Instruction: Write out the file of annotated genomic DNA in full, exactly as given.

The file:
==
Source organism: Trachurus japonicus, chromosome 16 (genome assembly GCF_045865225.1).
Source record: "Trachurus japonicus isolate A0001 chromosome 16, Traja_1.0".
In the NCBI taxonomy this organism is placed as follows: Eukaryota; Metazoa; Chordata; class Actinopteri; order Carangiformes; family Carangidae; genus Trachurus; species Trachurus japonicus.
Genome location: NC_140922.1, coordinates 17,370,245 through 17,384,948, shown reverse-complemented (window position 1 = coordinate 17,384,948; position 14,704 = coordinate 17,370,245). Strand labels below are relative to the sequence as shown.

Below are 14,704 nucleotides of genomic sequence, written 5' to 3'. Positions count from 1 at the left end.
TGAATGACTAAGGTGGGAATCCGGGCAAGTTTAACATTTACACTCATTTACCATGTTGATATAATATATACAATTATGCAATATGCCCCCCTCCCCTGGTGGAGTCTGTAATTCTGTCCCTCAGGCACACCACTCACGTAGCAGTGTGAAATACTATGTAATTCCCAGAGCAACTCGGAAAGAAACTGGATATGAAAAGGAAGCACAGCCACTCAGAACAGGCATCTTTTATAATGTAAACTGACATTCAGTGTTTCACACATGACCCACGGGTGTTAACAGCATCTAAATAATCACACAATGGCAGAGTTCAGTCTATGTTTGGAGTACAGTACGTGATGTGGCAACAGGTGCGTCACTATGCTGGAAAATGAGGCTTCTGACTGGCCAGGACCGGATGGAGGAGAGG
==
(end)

Source organism: Trachurus japonicus, chromosome 16 (genome assembly GCF_045865225.1).
Source record: "Trachurus japonicus isolate A0001 chromosome 16, Traja_1.0".
In the NCBI taxonomy this organism is placed as follows: Eukaryota; Metazoa; Chordata; class Actinopteri; order Carangiformes; family Carangidae; genus Trachurus; species Trachurus japonicus.
Genome location: NC_140922.1, coordinates 17,370,245 through 17,384,948, shown reverse-complemented (window position 1 = coordinate 17,384,948; position 14,704 = coordinate 17,370,245). Strand labels below are relative to the sequence as shown.

Below are 14,704 nucleotides of genomic sequence, written 5' to 3'. Positions count from 1 at the left end.
TGAATGACTAAGGTGGGAATCCGGGCAAGTTTAACATTTACACTCATTTACCATGTTGATATAATATATACAATTATGCAATATGCCCCCCTCCCCTGGTGGAGTCTGTAATTCTGTCCCTCAGGCACACCACTCACGTAGCAGTGTGAAATACTATGTAATTCCCAGAGCAACTCGGAAAGAAACTGGATATGAAAAGGAAGCACAGCCACTCAGAACAGGCATCTTTTATAATGTAAACTGACATTCAGTGTTTCACACATGACCCACGGGTGTTAACAGCATCTAAATAATCACACAATGGCAGAGTTCAGTCTATGTTTGGAGTACAGTACGTGATGTGGCAACAGGTGCGTCACTATGCTGGAAAATGAGGCTTCTGACTGGCCAGGACCGGATGGAGGAGAGG